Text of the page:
It was late afternoon in the desert when they emerged from the labyrinth of eddies that flowed through the Nile Delta. The breeze carried the trace of salt from the Mediterranean, and though the wind was less harsh than it had been several weeks before, the area was still desolate. The day had been warm; the night promised bitter cold, but at least they had finally arrived at their destination on the coast, where the easternmost branch of the Nile used to meet the Mediterranean Sea. Pitching their tents, Ferdinand de Lesseps and his companions settled in for the evening.
They had sailed from Damietta, where St. Louis died centuries before in a fool's errand of a crusade, and where much later Napoleon's troops stumbled on the Rosetta Stone. They had crossed Lake Manzala, in four fishing boats outfitted with small cabins to shelter them at night. And then they camped on the thin littoral separating the brackish lake from the waters of the Mediterranean. They were not there to explore. They were there to begin.
At dawn on April 25, 1859, they packed their camels and hurried to their destination, where they were joined by a group of Egyptian laborers. There were 150 altogether, diplomats, businessmen, engineers, and peasants. Their silhouettes moved across the sunrise, and over each shoulder there was a pickax.
At a spot known only to him, Lesseps raised his hand and ordered the company to halt. They unloaded their gear and stood, picks in hand, waiting. Lesseps looked toward the sea and then back toward the desert. His compact energy conveyed a surprising vigor for a fifty-three-year-old widowed former bureaucrat. His eyes set, his mustache elegantly trimmed, he was at a pivotal point in his life, and he knew it.
It was an act of theater, carefully staged. No official representatives of any government attended the ceremony, and the story of what happened was disseminated only by Lesseps himself. He unfurled an Egyptian flag and planted it in the ground, yet there was something furtive about the whole endeavor. He had sought but not formally received the blessing of the ruler of Egypt. He decided to proceed anyway. He paused for a moment, not just because he was taking a risk, but because he was about to change the political landscape of three continents, because he was embarking on an adventure that would alter the terrain of the planet. Then he spoke.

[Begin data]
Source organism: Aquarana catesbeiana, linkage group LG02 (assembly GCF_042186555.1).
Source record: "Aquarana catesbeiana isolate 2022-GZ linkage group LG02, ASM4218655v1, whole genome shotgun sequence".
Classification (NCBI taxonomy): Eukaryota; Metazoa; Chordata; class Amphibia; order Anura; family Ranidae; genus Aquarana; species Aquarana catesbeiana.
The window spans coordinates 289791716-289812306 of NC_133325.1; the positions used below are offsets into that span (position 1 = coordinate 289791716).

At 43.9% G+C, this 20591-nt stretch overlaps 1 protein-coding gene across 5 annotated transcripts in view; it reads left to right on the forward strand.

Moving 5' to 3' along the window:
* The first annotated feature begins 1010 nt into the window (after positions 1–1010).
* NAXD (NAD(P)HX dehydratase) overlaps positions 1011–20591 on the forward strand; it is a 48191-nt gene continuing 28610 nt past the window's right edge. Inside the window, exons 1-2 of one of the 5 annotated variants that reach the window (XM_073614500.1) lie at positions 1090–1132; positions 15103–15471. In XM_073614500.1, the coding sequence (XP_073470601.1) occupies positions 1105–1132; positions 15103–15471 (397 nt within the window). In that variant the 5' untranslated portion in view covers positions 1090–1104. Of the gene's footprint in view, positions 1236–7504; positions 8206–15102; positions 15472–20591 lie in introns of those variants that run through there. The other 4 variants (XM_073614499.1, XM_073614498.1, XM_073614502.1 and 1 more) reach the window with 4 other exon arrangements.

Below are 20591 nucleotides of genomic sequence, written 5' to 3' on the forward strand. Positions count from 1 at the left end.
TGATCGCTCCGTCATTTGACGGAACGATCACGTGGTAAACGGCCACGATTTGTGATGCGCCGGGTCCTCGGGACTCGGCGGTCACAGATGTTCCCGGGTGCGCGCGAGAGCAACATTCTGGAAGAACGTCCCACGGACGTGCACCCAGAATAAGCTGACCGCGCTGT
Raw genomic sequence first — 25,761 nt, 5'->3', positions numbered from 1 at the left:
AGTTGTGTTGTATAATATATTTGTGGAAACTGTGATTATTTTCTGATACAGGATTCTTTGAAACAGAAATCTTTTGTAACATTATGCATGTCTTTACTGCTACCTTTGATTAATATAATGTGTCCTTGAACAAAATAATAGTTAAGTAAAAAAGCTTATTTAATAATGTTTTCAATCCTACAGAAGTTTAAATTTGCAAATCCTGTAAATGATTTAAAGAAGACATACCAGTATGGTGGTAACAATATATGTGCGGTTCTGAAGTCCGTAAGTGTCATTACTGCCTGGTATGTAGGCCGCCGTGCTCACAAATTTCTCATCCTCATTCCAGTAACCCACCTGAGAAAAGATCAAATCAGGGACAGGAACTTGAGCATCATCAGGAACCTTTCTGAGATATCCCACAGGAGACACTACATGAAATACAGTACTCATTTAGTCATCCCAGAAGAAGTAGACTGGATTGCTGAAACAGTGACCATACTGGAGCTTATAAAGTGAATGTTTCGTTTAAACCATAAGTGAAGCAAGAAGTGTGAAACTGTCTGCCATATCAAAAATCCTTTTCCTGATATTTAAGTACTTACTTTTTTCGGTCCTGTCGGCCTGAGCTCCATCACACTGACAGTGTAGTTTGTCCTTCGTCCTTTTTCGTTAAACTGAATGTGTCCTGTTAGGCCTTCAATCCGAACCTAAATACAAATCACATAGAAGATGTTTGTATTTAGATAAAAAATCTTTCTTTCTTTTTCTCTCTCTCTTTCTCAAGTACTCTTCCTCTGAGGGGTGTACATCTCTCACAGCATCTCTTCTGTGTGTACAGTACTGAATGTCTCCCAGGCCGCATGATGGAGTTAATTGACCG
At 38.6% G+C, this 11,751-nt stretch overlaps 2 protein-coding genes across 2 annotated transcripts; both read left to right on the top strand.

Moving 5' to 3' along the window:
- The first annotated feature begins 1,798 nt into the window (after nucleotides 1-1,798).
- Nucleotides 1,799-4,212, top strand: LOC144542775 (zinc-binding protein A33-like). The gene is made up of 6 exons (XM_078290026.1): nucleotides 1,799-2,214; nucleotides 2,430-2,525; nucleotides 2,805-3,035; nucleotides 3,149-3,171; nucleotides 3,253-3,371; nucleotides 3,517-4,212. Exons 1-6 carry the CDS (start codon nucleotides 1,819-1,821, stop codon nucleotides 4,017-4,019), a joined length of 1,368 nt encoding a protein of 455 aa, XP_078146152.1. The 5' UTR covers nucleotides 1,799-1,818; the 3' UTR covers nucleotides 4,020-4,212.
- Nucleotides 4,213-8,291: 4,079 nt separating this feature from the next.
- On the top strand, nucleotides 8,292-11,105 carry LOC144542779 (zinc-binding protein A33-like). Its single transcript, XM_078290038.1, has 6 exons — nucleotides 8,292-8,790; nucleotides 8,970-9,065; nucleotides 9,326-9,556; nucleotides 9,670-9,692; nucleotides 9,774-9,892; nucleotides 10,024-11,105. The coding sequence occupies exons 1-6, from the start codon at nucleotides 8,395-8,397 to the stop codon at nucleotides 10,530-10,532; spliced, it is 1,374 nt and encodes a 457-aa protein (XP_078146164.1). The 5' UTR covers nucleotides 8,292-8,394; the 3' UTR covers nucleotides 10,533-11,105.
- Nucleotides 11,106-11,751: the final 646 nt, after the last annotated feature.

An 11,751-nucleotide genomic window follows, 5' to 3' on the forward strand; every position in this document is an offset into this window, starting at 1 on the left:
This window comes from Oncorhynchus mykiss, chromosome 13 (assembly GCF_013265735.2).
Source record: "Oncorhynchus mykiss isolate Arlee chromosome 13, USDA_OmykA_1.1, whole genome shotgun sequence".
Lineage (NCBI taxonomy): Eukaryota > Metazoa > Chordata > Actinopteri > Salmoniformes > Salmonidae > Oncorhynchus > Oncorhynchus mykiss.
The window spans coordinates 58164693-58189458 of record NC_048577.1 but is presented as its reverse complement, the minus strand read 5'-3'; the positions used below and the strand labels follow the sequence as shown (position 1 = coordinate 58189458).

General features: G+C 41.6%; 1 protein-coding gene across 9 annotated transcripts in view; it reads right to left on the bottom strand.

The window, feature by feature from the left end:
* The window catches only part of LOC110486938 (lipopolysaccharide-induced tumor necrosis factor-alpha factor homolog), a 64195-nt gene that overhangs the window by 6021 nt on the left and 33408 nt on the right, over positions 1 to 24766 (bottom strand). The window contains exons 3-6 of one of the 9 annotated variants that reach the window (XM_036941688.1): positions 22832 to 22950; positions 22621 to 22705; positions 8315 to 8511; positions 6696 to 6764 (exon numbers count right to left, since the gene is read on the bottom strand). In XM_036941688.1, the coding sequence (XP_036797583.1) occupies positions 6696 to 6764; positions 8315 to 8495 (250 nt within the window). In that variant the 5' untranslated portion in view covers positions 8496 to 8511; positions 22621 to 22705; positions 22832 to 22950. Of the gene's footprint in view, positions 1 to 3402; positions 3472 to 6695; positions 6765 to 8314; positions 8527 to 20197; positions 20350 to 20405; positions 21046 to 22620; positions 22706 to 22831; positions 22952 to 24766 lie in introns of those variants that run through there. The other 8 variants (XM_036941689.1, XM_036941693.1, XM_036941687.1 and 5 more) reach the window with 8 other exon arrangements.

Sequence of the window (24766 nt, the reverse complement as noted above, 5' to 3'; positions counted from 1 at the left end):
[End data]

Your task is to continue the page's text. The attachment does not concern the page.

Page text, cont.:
"In the name of the Universal Company of the Maritime Suez Canal, we are about to commence this work, which will open up the East to the commerce and civilization of the West. . . . The thorough surveys that we have done give us the confidence that the enterprise that commences today will not only be a work of progress, but will return immense rewards to those who have striven to make it real." He told the group to lift up their axes. "Remember," he continued, "you are not simply digging up soil. Your work will bring prosperity to your families and to your countries." Then he asked one of the workers to hand him an ax. Shouting, "In honor of the viceroy Muhammad Said Pasha," he raised his arm, and 150 arms raised up with him. Row after row of metal picks gleamed in the sun and descended into the earth. The building of the Suez Canal had begun.1